Thank you, Madam Chair.
My name is François Dufresne. I am the President and CEO of the Forest Stewardship Council or FSC Canada.
I would to first acknowledge that we are gathered on the unceded territory of the Algonquin peoples. FSC Canada has been welcomed onto this territory many times since our creation in 1996, and we have been honoured with their support for our work on sustainable forest management.
FSC Canada would like to recognize Mr. Saganash for introducing Bill C-262 to the Canadian public for review and debate. The UN Declaration on the Rights of Indigenous Peoples has been a guidepost for our work on establishing new standards for forest certification in Canada and around the world. We would like to thank this committee for including FSC in the lineup of distinguished guests to speak on the topic of indigenous rights; free, prior, and informed consent; and UNDRIP.
I will provide a brief introduction to FSC and then I will turn the microphone over to Pamela Perreault, our coordinator of aboriginal initiatives within FSC Canada, to provide an overview of our work on indigenous rights.
FSC is a global organization that is present in more than 80 countries with 200 million hectares of certified forests around the globe. It was created in 1993 after the Rio de Janeiro Earth Summit as a voluntary forest certification system. Based on a consensus obtained with social, indigenous, environmental, and economic stakeholders, we set strict standards to ensure that FSC-certified forest products are issued from responsibly managed forests. The wood fibre from certified forests is tracked to retail stores through the FSC chain of custody system. FSC-certified wood, paper, and other forest products are then sold with the FSC label by certified companies in the marketplace. With 55 million hectares, Canada has the largest area of FSC-certified forests in the world. Sixteen per cent of Canada's forests are FSC-certified, and six of the 10 largest FSC-certified forests in the world are located here in Canada.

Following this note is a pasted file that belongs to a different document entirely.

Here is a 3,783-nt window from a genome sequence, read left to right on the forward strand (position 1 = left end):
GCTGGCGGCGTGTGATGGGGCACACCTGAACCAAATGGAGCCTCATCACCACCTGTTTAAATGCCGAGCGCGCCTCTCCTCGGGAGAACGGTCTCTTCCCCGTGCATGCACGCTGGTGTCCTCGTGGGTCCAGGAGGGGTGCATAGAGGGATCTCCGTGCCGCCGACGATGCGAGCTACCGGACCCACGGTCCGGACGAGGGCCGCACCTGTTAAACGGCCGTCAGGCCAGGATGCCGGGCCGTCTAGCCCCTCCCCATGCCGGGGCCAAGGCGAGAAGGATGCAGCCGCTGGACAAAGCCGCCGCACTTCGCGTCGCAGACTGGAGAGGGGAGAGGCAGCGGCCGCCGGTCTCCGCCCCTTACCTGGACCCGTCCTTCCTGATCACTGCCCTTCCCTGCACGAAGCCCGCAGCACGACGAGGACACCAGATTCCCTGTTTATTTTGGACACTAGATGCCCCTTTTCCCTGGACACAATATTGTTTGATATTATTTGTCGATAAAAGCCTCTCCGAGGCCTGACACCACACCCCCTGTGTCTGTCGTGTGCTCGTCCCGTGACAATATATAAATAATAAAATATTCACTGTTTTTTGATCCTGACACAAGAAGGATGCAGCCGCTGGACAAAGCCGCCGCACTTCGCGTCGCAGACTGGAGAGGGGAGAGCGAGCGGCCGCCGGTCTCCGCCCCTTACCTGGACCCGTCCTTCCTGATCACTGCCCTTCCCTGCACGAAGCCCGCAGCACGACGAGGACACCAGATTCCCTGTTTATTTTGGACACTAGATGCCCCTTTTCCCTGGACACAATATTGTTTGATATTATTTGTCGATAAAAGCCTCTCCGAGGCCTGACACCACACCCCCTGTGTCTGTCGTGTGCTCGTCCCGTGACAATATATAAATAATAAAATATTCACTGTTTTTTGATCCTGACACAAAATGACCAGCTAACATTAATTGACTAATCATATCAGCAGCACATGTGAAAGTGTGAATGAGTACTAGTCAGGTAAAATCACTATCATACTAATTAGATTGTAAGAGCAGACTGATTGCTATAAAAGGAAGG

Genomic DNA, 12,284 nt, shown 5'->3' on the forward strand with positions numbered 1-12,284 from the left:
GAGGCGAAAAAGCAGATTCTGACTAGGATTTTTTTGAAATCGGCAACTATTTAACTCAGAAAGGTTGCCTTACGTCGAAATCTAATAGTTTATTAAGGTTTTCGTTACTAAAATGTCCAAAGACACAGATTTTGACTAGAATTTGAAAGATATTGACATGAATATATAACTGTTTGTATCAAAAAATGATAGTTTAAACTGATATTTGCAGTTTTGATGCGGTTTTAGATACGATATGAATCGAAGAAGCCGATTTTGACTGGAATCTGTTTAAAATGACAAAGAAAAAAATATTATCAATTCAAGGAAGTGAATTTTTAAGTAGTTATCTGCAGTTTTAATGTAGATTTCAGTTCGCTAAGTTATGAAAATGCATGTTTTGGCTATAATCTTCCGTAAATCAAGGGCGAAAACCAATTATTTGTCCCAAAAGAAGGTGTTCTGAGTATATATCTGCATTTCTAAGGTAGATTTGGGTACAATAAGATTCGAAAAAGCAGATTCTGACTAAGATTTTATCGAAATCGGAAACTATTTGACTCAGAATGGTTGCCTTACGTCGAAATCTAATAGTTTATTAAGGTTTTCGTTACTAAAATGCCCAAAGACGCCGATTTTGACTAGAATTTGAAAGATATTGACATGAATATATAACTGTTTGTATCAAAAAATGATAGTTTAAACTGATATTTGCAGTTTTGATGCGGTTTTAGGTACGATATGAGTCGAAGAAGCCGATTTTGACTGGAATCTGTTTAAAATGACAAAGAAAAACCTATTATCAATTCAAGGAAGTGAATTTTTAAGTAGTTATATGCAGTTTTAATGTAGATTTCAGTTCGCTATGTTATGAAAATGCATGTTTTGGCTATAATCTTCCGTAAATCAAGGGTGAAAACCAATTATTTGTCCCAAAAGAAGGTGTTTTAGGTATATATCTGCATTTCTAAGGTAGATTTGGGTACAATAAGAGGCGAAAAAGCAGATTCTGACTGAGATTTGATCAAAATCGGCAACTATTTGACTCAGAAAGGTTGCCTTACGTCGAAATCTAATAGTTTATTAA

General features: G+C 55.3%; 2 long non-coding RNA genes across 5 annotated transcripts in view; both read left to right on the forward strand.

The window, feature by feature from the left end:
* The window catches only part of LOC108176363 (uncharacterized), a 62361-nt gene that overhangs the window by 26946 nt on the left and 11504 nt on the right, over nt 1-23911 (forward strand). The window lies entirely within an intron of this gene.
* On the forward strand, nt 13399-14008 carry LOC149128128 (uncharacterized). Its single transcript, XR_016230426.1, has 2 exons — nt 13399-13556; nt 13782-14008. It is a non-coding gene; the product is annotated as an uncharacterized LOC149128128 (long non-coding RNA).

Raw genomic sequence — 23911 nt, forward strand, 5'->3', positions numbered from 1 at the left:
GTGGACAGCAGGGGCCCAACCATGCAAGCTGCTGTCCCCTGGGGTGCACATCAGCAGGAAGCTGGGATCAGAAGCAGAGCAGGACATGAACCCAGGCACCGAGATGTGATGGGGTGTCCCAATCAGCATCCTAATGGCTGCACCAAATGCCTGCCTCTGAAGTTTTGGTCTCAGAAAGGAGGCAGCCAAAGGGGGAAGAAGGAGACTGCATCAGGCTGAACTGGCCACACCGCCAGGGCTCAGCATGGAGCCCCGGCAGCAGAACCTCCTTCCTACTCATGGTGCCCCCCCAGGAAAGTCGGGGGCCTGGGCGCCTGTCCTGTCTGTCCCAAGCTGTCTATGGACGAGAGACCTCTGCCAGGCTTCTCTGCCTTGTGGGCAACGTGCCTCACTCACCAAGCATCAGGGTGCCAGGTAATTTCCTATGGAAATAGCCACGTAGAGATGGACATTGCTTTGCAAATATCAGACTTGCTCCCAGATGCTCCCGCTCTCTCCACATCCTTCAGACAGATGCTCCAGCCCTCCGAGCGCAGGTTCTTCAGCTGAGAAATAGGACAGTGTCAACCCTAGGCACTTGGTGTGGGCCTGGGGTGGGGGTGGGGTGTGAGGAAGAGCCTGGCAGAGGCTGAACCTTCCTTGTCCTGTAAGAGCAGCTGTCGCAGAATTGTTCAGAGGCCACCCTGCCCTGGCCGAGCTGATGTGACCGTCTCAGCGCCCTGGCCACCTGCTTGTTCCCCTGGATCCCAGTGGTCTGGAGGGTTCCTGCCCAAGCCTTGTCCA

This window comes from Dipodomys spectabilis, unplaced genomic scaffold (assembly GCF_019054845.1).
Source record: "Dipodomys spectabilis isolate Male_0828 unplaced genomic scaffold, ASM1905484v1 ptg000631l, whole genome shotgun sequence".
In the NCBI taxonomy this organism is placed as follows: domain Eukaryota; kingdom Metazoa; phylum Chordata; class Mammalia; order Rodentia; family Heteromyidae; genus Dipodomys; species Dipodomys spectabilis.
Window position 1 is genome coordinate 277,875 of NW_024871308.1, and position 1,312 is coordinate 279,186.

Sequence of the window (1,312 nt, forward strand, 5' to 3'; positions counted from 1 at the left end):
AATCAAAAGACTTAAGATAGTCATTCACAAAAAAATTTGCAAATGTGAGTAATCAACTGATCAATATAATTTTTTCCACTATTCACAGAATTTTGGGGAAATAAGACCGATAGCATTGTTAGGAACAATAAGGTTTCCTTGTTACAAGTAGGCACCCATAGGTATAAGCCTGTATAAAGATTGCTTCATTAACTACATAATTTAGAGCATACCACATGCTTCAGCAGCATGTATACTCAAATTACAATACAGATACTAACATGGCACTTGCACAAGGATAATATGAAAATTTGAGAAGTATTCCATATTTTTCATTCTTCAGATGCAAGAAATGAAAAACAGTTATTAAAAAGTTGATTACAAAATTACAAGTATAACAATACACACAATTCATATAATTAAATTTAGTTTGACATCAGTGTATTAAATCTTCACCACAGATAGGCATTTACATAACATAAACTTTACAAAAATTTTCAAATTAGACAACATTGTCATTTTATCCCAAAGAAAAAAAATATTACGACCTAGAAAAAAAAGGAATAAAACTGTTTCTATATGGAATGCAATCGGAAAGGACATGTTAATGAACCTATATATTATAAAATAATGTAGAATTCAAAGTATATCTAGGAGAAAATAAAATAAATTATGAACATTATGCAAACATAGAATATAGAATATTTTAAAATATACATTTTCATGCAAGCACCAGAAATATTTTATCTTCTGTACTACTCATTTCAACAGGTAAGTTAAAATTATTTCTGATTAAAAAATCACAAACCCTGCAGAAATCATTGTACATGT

Pamela will now explain how FSC has worked within the UNDRIP framework to craft a standard that recognizes and upholds the rights of indigenous peoples.